Using Suricata to monitor network traffic

Suricata is a network IDS similar to Seek or Snort. Suricata actually supports snort rules and some options from the snort project.

In order to install on Ubuntu, you would run the following commands:

sudo add-apt-repository ppa:oisf/suricata-stable

sudo apt-get update

sudo apt-get install suricata

Now you have Suricata installed on your instance using the default configuration file. It is pretty good by default, however you need rules in order for the software to actually do something. The recommended (and best) way to do this is:

suricata-update , running this one command detects what version you are on and downloads the appropriate rules from emerging threats.

How to get Suricata working on centos. After you install suricata using yum install suricata you must make sure it is running on the correct interface.

Need to update

/etc/sysconfig/suricata and replace -I eth0 with -I ens5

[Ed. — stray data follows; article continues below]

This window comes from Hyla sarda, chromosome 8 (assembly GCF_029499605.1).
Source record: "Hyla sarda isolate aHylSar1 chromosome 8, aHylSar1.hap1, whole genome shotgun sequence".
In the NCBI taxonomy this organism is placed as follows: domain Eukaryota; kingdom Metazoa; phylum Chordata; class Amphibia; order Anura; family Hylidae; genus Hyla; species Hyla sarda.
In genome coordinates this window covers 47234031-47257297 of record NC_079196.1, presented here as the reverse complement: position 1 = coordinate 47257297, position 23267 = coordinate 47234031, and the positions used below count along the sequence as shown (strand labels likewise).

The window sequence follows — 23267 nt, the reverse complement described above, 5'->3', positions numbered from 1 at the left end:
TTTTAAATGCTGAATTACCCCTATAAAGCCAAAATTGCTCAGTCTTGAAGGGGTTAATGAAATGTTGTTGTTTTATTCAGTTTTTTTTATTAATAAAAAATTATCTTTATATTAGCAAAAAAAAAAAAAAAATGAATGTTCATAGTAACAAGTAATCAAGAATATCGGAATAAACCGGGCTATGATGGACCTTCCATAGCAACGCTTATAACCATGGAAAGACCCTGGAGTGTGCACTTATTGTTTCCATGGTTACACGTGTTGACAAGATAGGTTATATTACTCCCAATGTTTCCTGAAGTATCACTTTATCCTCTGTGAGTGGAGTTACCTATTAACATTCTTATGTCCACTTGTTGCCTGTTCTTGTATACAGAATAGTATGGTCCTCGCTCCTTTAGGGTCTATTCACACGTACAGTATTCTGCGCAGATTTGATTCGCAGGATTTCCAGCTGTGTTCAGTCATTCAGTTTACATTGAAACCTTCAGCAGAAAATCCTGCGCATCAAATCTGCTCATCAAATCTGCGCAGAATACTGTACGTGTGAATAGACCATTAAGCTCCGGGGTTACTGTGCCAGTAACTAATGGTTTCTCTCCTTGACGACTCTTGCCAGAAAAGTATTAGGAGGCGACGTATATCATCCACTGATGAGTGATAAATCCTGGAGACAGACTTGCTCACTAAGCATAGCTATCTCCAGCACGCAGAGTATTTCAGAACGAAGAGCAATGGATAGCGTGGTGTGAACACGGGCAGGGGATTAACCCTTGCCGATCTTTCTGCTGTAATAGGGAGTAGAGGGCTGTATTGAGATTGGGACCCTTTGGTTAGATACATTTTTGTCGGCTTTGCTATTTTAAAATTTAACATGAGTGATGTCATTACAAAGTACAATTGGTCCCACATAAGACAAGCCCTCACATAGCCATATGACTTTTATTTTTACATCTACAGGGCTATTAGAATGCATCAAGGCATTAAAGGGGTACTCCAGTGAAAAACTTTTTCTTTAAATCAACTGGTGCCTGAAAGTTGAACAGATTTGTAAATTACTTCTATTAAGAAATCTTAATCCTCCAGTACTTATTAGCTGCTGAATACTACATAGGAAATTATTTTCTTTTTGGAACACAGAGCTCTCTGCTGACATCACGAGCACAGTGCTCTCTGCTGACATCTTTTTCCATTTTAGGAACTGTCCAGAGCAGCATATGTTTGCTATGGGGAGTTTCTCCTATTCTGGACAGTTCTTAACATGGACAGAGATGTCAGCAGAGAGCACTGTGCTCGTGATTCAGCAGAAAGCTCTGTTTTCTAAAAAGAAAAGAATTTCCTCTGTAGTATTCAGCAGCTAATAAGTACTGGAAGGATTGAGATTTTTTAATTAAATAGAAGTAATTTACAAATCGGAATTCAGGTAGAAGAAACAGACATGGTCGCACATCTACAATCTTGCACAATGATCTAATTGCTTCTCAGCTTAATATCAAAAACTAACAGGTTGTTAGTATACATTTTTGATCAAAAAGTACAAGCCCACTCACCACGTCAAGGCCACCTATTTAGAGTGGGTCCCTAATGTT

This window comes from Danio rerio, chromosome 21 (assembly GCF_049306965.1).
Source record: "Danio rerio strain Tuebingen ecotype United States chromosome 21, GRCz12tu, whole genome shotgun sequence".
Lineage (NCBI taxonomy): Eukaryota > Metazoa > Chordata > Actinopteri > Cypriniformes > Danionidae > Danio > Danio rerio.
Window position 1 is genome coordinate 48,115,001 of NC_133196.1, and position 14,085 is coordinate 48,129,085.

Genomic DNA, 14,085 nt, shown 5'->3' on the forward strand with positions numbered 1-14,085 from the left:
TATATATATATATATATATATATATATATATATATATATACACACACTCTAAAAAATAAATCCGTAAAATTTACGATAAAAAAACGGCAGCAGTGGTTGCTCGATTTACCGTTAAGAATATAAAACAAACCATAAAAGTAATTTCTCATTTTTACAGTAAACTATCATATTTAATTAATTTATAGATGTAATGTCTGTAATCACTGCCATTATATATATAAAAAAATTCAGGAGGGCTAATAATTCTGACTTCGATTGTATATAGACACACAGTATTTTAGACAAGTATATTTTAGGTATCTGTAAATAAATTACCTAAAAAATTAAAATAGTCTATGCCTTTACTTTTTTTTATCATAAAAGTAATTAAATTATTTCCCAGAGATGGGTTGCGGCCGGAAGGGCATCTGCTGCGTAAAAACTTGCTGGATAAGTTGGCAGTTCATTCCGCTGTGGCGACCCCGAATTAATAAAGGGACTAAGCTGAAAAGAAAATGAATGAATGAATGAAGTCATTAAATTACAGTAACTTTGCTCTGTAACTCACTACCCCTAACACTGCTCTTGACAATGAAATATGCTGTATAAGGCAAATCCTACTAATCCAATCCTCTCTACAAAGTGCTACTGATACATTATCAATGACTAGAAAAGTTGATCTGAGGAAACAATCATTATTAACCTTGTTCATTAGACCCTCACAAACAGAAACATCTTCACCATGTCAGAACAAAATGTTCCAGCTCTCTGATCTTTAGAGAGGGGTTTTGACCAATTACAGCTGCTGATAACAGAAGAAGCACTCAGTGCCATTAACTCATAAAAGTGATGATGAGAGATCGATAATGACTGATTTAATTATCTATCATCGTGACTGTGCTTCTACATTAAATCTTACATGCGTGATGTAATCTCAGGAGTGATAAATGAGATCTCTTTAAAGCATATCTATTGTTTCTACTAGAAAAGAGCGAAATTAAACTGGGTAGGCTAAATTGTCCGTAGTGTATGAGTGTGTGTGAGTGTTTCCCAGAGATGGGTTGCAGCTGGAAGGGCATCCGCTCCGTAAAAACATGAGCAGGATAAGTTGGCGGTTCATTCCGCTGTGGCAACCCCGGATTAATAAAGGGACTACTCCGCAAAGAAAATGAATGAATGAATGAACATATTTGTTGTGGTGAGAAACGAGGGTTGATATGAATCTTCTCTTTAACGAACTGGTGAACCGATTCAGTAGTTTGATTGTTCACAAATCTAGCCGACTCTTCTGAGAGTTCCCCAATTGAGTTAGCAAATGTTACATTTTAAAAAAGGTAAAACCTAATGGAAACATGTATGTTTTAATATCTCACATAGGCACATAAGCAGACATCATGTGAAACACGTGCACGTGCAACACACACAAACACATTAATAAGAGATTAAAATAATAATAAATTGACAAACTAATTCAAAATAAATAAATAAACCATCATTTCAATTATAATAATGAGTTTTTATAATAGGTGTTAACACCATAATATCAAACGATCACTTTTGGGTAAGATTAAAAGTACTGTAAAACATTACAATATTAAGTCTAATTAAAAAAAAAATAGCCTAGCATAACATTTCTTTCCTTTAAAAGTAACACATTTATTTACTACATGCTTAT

That can be done here:

sed -i ’s/eth0/ens5/g’ /etc/sysconfig/suricata

After this you must restart suricata

You should have a successful Suricata instance now running on your network!

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You need to make sure that you have some traffic to feed into Suricata. If you have a high bandwidth network, I recommend running Suricata on switch that can do port mirroring, and then forward all of the traffic destined to your network’s edge to the port where Suricata is plugged into.

You can also do mirroring with AWS

What size instance are you using and how much traffic are you capturing?

I would wonder what type of instance it would take to do this with AWS VPC flow logs.

Not using it now. I had it running in-line on a network that was 3 megabits, and eventually the network grew to 20 megs before it started to outrun the hardware. If you want it to actually block traffic and stuff, Suricata (or Snort, etc) can need a lot of resources.

This was in 2005 - 2007, the system I was running was 2cpu, and 8gb of ram. It kept up with ~20megs sustained bandwidth, but just barely. I pulled it out when we went up to 50 megs.